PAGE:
For a team that isn’t the best in coverage, the Redskins should consider this a warning. Although last week saw an improved defensive performance, the occasional big play undermined all the good work leading up to it, meaning that the Falcons were able to continue their drives.

    In addition to the yardage surrendered, it also means that the defense was on the field for most of the game, which reduced the time the offense had to get points on the board.

    These are incredibly simple concepts, admittedly, but they have to be done in order to remain in the game. Harvin’s stats after the catch illustrate a talent for making defenders miss, so Haslett needs to watch a lot of film on him and decide the best way to proceed.

Fred Davis

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    Fred Davis has emerged as a genuine receiving threat this year, as well as providing a much-improved blocking presence. He was almost absent for the first two weeks, but since Week 3 he has maintained a strong presence, showing a consistency that just wasn’t there before.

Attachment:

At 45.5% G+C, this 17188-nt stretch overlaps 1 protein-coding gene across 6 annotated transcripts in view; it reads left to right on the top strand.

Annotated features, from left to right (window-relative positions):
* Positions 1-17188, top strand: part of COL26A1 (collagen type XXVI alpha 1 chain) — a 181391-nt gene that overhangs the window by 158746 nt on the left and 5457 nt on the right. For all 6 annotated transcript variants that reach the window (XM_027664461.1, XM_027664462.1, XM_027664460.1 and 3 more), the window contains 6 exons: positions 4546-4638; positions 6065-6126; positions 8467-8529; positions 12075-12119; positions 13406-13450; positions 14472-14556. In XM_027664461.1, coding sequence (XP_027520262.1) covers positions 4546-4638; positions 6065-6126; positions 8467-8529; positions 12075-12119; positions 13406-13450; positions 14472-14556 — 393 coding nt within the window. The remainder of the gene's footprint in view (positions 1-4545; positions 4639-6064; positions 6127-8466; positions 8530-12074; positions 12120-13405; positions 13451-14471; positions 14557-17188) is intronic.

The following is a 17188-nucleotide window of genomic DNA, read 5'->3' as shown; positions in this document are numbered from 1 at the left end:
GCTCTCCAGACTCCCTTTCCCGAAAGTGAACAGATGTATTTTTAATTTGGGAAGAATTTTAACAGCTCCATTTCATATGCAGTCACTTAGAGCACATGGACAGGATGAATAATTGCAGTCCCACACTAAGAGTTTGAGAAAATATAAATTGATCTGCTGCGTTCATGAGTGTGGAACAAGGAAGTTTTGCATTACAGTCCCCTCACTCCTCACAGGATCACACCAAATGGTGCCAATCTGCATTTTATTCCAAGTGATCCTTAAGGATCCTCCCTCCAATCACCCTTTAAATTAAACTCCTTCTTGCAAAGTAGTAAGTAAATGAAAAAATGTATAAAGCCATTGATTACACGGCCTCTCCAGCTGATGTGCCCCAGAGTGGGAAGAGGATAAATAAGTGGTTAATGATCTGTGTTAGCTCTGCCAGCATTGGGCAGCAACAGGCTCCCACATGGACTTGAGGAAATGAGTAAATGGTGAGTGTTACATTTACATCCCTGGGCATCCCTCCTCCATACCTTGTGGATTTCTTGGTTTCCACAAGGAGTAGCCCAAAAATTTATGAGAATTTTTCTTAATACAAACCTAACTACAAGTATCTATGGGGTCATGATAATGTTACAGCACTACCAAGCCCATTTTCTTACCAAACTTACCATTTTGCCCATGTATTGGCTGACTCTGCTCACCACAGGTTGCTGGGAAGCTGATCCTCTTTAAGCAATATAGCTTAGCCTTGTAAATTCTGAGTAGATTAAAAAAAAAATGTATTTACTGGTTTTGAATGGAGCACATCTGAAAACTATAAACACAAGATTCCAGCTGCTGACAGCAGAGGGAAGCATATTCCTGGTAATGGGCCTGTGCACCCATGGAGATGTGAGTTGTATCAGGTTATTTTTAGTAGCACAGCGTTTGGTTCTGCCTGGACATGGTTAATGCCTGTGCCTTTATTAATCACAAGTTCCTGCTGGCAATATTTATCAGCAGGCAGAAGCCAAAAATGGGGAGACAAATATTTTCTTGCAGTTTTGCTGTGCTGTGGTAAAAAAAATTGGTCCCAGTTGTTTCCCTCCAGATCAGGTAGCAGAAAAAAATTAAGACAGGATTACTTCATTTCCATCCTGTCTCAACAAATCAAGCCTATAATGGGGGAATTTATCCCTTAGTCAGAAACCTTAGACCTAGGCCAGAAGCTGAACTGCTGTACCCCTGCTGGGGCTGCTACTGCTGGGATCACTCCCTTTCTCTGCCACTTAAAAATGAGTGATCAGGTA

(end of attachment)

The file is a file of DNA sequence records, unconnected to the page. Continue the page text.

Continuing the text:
Whether it’s Griffin or Cousins that starts at quarterback, Davis provides a safety valve that is essential to a rookie quarterback.

    If Griffin does play, Shanahan will be more reluctant to let him scramble, so Davis is the ideal option. However, if Cousins plays, Davis is still the ideal option. Cousins is more of a conventional pocket-passer, so using Davis as his checkdown means he can keep the chains moving without feeling like he has to make the big play. This was evident in his two interceptions from last week.